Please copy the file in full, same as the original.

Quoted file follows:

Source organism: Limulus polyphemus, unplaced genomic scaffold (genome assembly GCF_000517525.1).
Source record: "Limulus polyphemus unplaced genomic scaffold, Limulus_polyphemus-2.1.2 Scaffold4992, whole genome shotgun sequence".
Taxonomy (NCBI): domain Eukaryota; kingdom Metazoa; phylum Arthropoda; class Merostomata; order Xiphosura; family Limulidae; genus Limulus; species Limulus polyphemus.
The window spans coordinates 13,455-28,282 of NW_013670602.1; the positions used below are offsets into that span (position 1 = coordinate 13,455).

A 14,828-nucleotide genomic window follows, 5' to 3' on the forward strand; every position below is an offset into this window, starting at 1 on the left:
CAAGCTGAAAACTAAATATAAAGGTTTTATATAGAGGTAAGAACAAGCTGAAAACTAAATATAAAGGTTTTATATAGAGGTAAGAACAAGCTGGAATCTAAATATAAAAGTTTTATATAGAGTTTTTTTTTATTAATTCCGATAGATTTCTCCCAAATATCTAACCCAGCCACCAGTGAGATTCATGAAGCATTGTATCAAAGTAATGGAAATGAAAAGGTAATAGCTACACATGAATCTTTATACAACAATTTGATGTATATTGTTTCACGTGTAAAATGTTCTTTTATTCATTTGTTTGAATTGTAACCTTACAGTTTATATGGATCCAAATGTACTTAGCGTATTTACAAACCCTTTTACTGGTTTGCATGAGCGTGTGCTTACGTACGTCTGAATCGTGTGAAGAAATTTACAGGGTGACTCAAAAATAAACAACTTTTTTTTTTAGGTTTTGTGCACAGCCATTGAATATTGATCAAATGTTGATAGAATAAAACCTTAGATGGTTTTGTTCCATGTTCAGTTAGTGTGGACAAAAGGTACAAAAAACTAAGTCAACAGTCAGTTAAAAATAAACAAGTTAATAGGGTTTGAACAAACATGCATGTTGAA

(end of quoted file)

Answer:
Source organism: Limulus polyphemus, unplaced genomic scaffold (genome assembly GCF_000517525.1).
Source record: "Limulus polyphemus unplaced genomic scaffold, Limulus_polyphemus-2.1.2 Scaffold4992, whole genome shotgun sequence".
Taxonomy (NCBI): domain Eukaryota; kingdom Metazoa; phylum Arthropoda; class Merostomata; order Xiphosura; family Limulidae; genus Limulus; species Limulus polyphemus.
The window spans coordinates 13,455-28,282 of NW_013670602.1; the positions used below are offsets into that span (position 1 = coordinate 13,455).

A 14,828-nucleotide genomic window follows, 5' to 3' on the forward strand; every position below is an offset into this window, starting at 1 on the left:
CAAGCTGAAAACTAAATATAAAGGTTTTATATAGAGGTAAGAACAAGCTGAAAACTAAATATAAAGGTTTTATATAGAGGTAAGAACAAGCTGGAATCTAAATATAAAAGTTTTATATAGAGTTTTTTTTTATTAATTCCGATAGATTTCTCCCAAATATCTAACCCAGCCACCAGTGAGATTCATGAAGCATTGTATCAAAGTAATGGAAATGAAAAGGTAATAGCTACACATGAATCTTTATACAACAATTTGATGTATATTGTTTCACGTGTAAAATGTTCTTTTATTCATTTGTTTGAATTGTAACCTTACAGTTTATATGGATCCAAATGTACTTAGCGTATTTACAAACCCTTTTACTGGTTTGCATGAGCGTGTGCTTACGTACGTCTGAATCGTGTGAAGAAATTTACAGGGTGACTCAAAAATAAACAACTTTTTTTTTTAGGTTTTGTGCACAGCCATTGAATATTGATCAAATGTTGATAGAATAAAACCTTAGATGGTTTTGTTCCATGTTCAGTTAGTGTGGACAAAAGGTACAAAAAACTAAGTCAACAGTCAGTTAAAAATAAACAAGTTAATAGGGTTTGAACAAACATGCATGTTGAA